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Advisory panel recommends “signal monitoring” to anticipate potential risks
Although it lacks a supply-chain focused work group, the International Soc. For Pharmaceutical Engineering (ISPE; Tampa, FL) has published a white paper on supply chain security for both ingredients and finished products. The report is available, free, at ISPE’s website, ispe.org.
ISPE used what it calls its International Leadership Forum to author the report, Supply Chain Security: A Comprehensive and Practical Approach.” For the most part, the paper provides sensible, simple procedures to evaluate and audit the performance of materials suppliers, logistics providers and manufacturers’ own internal practices. Some parts are fairly tedious (recommending, for example, that quality inspectors check both the left and the right sides of shipping containers), but also present some valuable new thinking. One example of that is a recommendation to monitor supply disruptions such as plant shutdowns or unseasonable weather—situations that could lead to material shortages and price hikes—as opportunities for bad actors to begin marketing adulterated or fake products.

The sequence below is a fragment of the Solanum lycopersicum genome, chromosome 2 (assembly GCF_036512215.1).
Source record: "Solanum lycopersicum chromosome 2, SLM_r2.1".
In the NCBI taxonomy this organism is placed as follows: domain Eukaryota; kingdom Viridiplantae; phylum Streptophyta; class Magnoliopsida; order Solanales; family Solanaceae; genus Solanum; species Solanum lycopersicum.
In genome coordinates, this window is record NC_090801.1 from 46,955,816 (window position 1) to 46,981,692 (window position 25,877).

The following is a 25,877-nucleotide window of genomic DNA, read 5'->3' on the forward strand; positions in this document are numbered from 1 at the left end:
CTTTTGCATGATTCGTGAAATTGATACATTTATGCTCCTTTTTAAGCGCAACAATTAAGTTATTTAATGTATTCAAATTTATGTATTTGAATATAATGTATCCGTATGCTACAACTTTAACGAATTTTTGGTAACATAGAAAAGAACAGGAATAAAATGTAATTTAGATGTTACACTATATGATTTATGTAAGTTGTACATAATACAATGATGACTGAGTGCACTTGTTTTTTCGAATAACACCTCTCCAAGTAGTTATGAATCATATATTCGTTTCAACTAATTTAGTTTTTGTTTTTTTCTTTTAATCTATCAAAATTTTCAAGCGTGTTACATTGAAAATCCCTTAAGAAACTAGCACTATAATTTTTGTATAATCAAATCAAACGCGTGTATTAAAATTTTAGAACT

The report skips over the existence of pedigree programs—important, in some states, as a means of product authentication. Among the “opportunities for deterrence” it mentions is use of security features (overt, covert, forensic, tamper-evidence, and serialization/track and trace). It also recommends carefully evaluating the practices of the “customer,” defined as the first point where legal ownership of product changes—but says next to nothing about second- or third transaction points. It also highlights the need for theft prevention in storage facilities or cargo transport.